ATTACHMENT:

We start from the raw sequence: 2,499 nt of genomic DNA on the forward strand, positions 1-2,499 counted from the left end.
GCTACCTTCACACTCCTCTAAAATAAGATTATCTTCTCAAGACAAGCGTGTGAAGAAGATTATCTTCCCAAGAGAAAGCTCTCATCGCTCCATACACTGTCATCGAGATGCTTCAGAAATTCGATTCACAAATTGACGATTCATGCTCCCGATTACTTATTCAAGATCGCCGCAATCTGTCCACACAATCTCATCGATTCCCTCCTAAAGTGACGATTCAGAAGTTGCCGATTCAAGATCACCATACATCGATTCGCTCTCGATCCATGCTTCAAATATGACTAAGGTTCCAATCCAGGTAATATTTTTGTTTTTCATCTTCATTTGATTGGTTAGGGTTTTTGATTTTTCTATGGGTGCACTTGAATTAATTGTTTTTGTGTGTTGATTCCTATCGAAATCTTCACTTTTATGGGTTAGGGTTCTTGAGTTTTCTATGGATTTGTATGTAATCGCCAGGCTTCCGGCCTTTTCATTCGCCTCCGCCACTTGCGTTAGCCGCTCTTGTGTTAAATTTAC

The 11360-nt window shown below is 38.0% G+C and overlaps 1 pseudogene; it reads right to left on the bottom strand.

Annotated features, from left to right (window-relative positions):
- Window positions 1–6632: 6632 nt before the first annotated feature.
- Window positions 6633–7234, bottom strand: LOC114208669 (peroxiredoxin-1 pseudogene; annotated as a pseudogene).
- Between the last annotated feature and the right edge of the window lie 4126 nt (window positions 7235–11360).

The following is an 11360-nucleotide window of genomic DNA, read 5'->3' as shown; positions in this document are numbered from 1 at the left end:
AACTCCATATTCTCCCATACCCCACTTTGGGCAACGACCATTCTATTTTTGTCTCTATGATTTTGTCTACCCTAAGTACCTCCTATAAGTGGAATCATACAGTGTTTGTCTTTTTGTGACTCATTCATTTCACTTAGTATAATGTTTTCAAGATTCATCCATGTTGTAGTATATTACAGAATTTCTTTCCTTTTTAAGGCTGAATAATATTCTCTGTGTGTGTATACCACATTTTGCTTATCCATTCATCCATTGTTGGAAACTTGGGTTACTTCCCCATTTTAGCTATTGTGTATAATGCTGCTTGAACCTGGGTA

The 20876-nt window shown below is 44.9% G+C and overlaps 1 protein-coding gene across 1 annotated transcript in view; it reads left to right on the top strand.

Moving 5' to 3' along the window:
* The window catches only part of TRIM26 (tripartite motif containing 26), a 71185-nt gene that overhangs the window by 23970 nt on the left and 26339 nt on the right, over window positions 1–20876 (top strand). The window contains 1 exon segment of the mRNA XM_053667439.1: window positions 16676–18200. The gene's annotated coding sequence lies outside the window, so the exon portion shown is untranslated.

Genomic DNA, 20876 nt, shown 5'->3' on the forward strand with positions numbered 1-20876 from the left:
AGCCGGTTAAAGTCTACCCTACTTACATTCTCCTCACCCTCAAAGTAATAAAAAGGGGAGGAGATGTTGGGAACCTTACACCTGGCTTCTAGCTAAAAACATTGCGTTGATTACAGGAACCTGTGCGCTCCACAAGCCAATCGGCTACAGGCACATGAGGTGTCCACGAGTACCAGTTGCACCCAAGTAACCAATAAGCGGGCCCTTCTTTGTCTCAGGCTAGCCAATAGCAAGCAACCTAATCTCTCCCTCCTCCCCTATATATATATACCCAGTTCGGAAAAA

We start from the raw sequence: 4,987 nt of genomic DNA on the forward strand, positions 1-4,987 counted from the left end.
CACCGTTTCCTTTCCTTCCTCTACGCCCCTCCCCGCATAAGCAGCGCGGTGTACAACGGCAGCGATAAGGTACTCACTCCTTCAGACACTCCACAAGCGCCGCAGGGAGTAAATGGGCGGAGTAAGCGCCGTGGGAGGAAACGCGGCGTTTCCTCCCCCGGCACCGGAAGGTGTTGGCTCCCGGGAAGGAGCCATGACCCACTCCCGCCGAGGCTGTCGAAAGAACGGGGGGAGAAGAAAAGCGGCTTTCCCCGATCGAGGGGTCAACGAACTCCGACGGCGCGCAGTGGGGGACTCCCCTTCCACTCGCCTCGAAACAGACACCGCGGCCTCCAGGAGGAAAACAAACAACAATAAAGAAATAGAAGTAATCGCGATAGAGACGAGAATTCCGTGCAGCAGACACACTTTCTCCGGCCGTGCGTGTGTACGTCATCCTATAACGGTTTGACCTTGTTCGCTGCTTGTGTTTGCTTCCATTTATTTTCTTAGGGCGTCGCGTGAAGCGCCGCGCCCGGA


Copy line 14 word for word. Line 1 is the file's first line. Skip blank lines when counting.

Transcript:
AGCCGGTTAAAGTCTACCCTACTTACATTCTCCTCACCCTCAAAGTAATAAAAAGGGGAGGAGATGTTGGGAACCTTACACCTGGCTTCTAGCTAAAAACATTGCGTTGATTACAGGAACCTGTGCGCTCCACAAGCCAATCGGCTACAGGCACATGAGGTGTCCACGAGTACCAGTTGCACCCAAGTAACCAATAAGCGGGCCCTTCTTTGTCTCAGGCTAGCCAATAGCAAGCAACCTAATCTCTCCCTCCTCCCCTATATATATATACCCAGTTCGGAAAAA